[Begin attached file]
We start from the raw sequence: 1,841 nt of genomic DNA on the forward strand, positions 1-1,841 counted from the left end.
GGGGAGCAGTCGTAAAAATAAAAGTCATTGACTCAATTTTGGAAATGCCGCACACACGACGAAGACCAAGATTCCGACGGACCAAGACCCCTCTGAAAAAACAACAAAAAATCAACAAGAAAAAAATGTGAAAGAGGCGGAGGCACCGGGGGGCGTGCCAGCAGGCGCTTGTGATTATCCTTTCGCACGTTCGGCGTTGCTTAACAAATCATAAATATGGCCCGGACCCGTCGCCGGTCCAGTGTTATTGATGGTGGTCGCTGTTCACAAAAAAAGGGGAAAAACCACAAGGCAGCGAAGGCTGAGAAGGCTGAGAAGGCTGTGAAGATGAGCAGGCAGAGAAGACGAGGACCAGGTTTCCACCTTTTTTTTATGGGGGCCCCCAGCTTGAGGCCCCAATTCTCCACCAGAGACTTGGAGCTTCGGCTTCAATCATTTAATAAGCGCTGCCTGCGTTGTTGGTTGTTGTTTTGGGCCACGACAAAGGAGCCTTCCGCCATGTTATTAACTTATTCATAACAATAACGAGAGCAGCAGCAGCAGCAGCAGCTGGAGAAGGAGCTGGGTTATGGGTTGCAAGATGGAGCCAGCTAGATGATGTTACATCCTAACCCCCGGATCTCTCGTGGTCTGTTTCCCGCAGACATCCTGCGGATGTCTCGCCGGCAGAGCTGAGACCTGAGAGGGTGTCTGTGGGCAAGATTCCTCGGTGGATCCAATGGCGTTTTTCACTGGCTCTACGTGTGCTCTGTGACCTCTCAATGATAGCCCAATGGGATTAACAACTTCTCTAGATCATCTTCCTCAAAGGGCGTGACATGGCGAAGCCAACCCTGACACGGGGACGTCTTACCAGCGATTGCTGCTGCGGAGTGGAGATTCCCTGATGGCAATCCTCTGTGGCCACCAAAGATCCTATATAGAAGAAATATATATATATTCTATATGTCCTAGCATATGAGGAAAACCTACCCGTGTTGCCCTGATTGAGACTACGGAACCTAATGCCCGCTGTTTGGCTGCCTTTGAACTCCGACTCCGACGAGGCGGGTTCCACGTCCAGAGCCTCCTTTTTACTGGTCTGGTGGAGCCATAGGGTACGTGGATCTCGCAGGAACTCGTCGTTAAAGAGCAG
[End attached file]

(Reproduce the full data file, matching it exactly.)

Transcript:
We start from the raw sequence: 1,841 nt of genomic DNA on the forward strand, positions 1-1,841 counted from the left end.
GGGGAGCAGTCGTAAAAATAAAAGTCATTGACTCAATTTTGGAAATGCCGCACACACGACGAAGACCAAGATTCCGACGGACCAAGACCCCTCTGAAAAAACAACAAAAAATCAACAAGAAAAAAATGTGAAAGAGGCGGAGGCACCGGGGGGCGTGCCAGCAGGCGCTTGTGATTATCCTTTCGCACGTTCGGCGTTGCTTAACAAATCATAAATATGGCCCGGACCCGTCGCCGGTCCAGTGTTATTGATGGTGGTCGCTGTTCACAAAAAAAGGGGAAAAACCACAAGGCAGCGAAGGCTGAGAAGGCTGAGAAGGCTGTGAAGATGAGCAGGCAGAGAAGACGAGGACCAGGTTTCCACCTTTTTTTTATGGGGGCCCCCAGCTTGAGGCCCCAATTCTCCACCAGAGACTTGGAGCTTCGGCTTCAATCATTTAATAAGCGCTGCCTGCGTTGTTGGTTGTTGTTTTGGGCCACGACAAAGGAGCCTTCCGCCATGTTATTAACTTATTCATAACAATAACGAGAGCAGCAGCAGCAGCAGCAGCTGGAGAAGGAGCTGGGTTATGGGTTGCAAGATGGAGCCAGCTAGATGATGTTACATCCTAACCCCCGGATCTCTCGTGGTCTGTTTCCCGCAGACATCCTGCGGATGTCTCGCCGGCAGAGCTGAGACCTGAGAGGGTGTCTGTGGGCAAGATTCCTCGGTGGATCCAATGGCGTTTTTCACTGGCTCTACGTGTGCTCTGTGACCTCTCAATGATAGCCCAATGGGATTAACAACTTCTCTAGATCATCTTCCTCAAAGGGCGTGACATGGCGAAGCCAACCCTGACACGGGGACGTCTTACCAGCGATTGCTGCTGCGGAGTGGAGATTCCCTGATGGCAATCCTCTGTGGCCACCAAAGATCCTATATAGAAGAAATATATATATATTCTATATGTCCTAGCATATGAGGAAAACCTACCCGTGTTGCCCTGATTGAGACTACGGAACCTAATGCCCGCTGTTTGGCTGCCTTTGAACTCCGACTCCGACGAGGCGGGTTCCACGTCCAGAGCCTCCTTTTTACTGGTCTGGTGGAGCCATAGGGTACGTGGATCTCGCAGGAACTCGTCGTTAAAGAGCAG